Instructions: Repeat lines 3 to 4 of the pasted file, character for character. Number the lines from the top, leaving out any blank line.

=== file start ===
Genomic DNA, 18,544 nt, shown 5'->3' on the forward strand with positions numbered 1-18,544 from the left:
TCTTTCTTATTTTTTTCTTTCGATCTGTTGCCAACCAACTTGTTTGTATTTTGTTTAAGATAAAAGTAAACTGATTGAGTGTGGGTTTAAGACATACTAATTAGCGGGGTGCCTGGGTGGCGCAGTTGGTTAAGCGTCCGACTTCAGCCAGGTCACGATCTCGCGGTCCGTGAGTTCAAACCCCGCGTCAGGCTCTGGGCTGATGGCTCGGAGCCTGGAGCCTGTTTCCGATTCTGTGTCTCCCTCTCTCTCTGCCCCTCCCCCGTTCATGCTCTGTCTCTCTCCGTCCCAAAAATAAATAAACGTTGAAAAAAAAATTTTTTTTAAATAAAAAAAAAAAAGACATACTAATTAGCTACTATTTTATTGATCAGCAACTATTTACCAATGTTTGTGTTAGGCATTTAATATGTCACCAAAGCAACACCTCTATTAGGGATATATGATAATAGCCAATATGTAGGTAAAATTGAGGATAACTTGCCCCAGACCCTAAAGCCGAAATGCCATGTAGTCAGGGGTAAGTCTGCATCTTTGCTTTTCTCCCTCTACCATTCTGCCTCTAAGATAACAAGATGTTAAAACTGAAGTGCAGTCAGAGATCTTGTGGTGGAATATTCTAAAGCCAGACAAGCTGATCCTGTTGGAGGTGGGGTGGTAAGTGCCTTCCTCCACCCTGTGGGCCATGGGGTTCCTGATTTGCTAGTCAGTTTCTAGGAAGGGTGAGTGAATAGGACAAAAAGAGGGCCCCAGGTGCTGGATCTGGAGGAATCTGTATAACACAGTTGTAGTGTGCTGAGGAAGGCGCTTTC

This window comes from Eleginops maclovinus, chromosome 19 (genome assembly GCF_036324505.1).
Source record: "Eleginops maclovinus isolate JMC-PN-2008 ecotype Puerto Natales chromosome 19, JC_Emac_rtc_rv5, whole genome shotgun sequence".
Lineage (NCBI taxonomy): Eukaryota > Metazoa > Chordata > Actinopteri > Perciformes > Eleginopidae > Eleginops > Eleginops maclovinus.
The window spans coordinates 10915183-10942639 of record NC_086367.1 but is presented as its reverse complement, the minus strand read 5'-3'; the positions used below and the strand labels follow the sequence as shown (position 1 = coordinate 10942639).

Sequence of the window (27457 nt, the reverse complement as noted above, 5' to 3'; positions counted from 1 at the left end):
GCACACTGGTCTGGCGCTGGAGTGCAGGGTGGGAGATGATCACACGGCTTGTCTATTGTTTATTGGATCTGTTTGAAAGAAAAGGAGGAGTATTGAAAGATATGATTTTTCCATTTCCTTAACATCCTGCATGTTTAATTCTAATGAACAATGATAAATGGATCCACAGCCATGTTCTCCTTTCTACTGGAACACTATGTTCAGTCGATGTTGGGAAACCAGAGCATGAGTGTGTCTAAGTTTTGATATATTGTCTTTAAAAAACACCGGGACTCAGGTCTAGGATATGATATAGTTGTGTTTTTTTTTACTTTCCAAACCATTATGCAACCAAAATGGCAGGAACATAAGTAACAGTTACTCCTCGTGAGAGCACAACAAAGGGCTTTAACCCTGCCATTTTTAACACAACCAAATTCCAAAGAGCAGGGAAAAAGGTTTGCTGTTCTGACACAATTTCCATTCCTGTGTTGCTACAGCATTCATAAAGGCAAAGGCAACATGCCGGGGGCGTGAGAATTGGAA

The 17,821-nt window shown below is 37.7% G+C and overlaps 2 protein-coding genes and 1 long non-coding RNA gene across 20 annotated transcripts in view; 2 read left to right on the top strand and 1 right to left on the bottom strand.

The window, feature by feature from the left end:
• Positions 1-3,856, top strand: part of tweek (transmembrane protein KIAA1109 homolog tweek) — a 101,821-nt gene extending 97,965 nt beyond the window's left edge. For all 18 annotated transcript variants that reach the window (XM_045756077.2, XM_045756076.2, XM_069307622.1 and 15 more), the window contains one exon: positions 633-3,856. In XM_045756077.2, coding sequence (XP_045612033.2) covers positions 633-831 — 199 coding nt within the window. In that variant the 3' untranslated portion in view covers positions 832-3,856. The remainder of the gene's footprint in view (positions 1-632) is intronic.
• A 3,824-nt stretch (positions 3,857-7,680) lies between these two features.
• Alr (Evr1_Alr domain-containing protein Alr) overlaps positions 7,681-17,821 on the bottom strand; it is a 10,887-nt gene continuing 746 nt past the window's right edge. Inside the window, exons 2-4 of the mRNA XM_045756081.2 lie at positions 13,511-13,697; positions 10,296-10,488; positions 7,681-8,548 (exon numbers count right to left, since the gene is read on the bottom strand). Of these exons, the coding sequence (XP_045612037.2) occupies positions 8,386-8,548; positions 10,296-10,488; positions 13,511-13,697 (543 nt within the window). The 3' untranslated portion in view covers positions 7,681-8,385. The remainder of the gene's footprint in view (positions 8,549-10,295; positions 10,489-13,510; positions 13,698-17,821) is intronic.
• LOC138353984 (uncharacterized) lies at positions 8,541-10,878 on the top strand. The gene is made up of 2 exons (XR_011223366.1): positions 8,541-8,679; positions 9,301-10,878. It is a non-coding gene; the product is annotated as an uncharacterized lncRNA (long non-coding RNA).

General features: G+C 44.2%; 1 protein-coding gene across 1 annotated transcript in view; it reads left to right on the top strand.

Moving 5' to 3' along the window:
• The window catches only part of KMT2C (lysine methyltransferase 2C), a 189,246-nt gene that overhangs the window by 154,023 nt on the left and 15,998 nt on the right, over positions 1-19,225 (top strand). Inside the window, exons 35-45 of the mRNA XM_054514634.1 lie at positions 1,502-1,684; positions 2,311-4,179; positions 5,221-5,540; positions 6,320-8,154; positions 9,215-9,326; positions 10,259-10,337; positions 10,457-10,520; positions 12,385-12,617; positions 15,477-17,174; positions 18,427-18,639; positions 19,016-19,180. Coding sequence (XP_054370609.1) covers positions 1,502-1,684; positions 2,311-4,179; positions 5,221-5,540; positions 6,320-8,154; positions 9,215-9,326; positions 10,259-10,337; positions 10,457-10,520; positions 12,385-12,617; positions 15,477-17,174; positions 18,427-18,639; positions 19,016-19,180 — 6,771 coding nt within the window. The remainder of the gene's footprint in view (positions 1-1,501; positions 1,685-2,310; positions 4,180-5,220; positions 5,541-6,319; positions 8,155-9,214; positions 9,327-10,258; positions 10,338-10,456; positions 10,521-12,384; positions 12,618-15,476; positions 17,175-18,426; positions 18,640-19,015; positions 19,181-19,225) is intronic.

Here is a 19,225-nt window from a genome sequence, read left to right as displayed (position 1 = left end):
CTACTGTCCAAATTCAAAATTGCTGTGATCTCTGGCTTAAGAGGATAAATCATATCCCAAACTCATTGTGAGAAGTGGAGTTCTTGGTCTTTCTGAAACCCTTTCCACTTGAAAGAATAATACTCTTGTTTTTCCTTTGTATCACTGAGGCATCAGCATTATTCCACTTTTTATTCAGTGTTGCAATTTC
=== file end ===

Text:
This window comes from Eleginops maclovinus, chromosome 19 (genome assembly GCF_036324505.1).
Source record: "Eleginops maclovinus isolate JMC-PN-2008 ecotype Puerto Natales chromosome 19, JC_Emac_rtc_rv5, whole genome shotgun sequence".